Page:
Many data protection and data storage providers highlight and promote their products’ hybrid cloud capabilities. However, their products continue to evolve to deliver more robust cloud functionality. As they do, the term ‘hybrid cloud’ fails to fully capture their increased functionality. Many have become hybrid multi-cloud offerings that manage, support, and work across multiple different providers’ clouds.
The Shortcoming of the Term ‘Hybrid Cloud’
Any product that lists ‘hybrid cloud’ as a feature typically means it supports and/or manages both on-premises and cloud infrastructures. In that context, the phrase ‘hybrid cloud’ certainly fits. Unfortunately, this phrase shortchanges the capabilities of many products.
Many products started their hybrid cloud journey supporting an on-premises infrastructure and one provider’s cloud. In many cases, they already supported on-premises storage and added support for storage at Amazon Web Services (AWS).
They specifically added support for storing and managing data on AWS’ object storage cloud offering Simple Storage Service (S3). Once added, these providers now had a hybrid cloud capable product.
Then these providers kept on innovating. They began to support and manage object storage offerings from other general-purpose cloud providers. Some began to support Microsoft Azure Blob Storage. Others added support for Google Cloud Storage. More also introduced support for object storage offerings from private cloud storage provides such as Wasabi.
Yet as this technology innovation occurred, the hybrid cloud naming convention stuck as this picture illustrates. While not ‘bad’ or ‘wrong,’ the term ‘hybrid cloud’ does a disservice to providers and consumers alike. Hybrid cloud simply fails to communicate the product’s full capabilities and how organizations may utilize it.
Maturing to Become Hybrid Multi-cloud
A product’s ability to support and manage object storage in multiple providers’ clouds represents only one area of increased multi-cloud maturity. Another example shows up in how more providers have upgraded their management interface to manage their product across multiple clouds.
This becomes important for the following reason. If only deployed on-premises or in one provider’s cloud, providers often customize their product’s management interface. If deployed on-premises, they may integrate it with VMware vCenter Server or the Microsoft Windows Admin Center. If deployed in a general-purpose provider cloud, such as AWS, they may integrate it with AWS Identity and Access Management (IAM). In this way, they centrally manage backup in that environment as any other administrative function.
However, when protecting applications and workloads or storing data across multiple clouds, this integrated approach breaks down. An organization may then have to log into each environment (cloud or on-premises) to manage backup, recoveries, and/or storage.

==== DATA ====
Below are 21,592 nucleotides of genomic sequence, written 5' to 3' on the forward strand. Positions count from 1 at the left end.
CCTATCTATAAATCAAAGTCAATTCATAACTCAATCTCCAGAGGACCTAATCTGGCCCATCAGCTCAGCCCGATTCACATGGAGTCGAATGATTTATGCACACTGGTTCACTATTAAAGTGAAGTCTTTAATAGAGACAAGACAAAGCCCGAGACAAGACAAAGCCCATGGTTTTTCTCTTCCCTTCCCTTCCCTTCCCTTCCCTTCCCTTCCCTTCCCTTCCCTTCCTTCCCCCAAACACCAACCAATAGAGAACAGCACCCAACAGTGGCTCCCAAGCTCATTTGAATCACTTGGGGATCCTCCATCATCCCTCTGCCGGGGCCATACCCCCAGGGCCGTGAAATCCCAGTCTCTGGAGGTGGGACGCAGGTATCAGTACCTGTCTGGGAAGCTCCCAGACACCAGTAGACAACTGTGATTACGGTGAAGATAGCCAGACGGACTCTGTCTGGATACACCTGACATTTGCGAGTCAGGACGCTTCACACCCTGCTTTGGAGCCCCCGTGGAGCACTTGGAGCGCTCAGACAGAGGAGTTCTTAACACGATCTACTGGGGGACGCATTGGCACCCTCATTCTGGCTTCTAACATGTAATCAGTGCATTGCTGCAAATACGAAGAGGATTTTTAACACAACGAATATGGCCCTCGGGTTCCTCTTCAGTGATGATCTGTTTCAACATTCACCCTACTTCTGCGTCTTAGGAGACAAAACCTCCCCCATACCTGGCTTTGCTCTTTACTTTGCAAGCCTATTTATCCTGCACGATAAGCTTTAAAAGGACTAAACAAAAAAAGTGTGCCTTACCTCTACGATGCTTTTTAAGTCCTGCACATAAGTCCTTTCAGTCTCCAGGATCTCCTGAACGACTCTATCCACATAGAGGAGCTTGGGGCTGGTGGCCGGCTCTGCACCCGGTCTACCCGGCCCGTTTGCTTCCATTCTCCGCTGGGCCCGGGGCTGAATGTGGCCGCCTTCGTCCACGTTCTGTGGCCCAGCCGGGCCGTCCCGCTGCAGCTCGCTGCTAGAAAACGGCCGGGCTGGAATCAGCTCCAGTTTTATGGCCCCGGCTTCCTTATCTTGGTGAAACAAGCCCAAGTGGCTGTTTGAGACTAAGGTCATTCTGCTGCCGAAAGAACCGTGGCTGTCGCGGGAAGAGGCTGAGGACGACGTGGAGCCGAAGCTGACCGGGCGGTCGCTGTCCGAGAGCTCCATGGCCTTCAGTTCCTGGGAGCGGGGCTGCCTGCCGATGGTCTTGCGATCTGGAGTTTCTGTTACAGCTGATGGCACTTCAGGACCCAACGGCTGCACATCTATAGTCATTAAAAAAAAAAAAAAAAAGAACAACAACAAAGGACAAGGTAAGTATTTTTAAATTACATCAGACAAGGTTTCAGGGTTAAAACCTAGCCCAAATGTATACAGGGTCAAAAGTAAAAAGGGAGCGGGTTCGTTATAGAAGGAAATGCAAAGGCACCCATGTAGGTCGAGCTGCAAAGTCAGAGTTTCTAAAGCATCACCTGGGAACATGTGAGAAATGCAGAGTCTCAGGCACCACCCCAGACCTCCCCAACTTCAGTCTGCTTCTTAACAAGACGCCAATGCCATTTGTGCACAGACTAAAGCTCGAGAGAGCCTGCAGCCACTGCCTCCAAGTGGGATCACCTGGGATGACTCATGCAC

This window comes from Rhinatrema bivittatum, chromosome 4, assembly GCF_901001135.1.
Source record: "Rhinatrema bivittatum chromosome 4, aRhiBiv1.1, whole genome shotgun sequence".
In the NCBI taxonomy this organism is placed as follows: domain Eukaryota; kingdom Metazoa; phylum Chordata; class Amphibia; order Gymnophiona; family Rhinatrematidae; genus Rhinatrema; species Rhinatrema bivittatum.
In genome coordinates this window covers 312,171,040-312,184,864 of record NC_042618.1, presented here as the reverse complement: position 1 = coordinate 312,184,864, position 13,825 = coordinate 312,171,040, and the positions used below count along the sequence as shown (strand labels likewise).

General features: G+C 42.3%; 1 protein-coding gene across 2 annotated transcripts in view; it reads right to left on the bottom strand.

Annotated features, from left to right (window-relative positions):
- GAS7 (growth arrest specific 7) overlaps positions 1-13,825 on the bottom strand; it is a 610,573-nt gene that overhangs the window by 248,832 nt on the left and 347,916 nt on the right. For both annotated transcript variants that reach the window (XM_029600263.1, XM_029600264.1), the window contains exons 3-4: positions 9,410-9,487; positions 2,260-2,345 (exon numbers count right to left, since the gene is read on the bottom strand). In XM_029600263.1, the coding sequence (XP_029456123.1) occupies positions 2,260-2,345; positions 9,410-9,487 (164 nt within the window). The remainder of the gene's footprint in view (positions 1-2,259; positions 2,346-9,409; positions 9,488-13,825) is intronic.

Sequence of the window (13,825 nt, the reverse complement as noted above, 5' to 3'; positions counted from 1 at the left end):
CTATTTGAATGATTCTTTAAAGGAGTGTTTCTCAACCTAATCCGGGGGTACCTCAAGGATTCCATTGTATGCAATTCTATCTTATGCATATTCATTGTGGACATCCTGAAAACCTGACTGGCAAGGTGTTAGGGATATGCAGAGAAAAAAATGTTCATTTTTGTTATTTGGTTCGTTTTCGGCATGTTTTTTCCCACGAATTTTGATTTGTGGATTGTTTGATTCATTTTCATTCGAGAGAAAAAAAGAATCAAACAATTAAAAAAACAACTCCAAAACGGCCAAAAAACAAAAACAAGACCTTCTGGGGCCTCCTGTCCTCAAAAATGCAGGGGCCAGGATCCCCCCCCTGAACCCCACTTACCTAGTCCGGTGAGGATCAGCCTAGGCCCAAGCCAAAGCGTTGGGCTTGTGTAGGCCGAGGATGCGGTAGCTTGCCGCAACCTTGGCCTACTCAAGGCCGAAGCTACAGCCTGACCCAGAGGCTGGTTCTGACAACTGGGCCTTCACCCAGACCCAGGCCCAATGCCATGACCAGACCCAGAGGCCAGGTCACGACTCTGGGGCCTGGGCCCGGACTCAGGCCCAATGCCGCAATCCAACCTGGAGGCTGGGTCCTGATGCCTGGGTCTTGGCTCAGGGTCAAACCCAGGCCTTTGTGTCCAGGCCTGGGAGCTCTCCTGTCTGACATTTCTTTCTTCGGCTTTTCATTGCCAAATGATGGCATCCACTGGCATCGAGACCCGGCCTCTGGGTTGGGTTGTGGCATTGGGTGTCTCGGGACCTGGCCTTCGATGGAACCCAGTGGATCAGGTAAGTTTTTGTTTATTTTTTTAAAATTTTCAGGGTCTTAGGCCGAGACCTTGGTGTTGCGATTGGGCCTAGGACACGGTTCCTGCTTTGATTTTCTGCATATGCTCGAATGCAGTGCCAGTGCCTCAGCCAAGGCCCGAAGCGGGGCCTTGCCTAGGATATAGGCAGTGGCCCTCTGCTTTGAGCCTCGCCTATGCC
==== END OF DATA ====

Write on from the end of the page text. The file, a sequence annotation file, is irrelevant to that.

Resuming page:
In response, more providers do one or both of the following. They offer a central interface, ideally cloud-based, that centrally manages their product across both on-premises and multiple cloud environments.
Alternatively, they integrate with third-party management interfaces. Products going into large enterprises often integrate with products such as Chef Automate, ServiceNow, and VMware vRealize to centrally manage the environment. Others going into small and midsize enterprises may integrate with a remote monitoring and management tool, such as Kaseya VSA.
More Products Becoming Hybrid Multi-Cloud
Some organizations will remain on-premises indefinitely. Others will operate only in one provider’s cloud indefinitely. However, recent trends indicate that most organizations plan to host their applications, data, and/or workloads in not one but multiple clouds. This may require they select products that possess multi-cloud capabilities.
If that represents your organization’s end game, minimally do the following. Identify products that manage object storage across multiple clouds. It should also offer one or more options to centrally manage the product.
Unfortunately, right now, organizations still cannot easily discern which products deliver these hybrid multi-cloud capabilities. Most providers describe their product’s hybrid multi-cloud capabilities as ‘hybrid cloud.’ This term ultimately benefits neither the providers who want to sell their product nor organizations that want to derive more value from these products.
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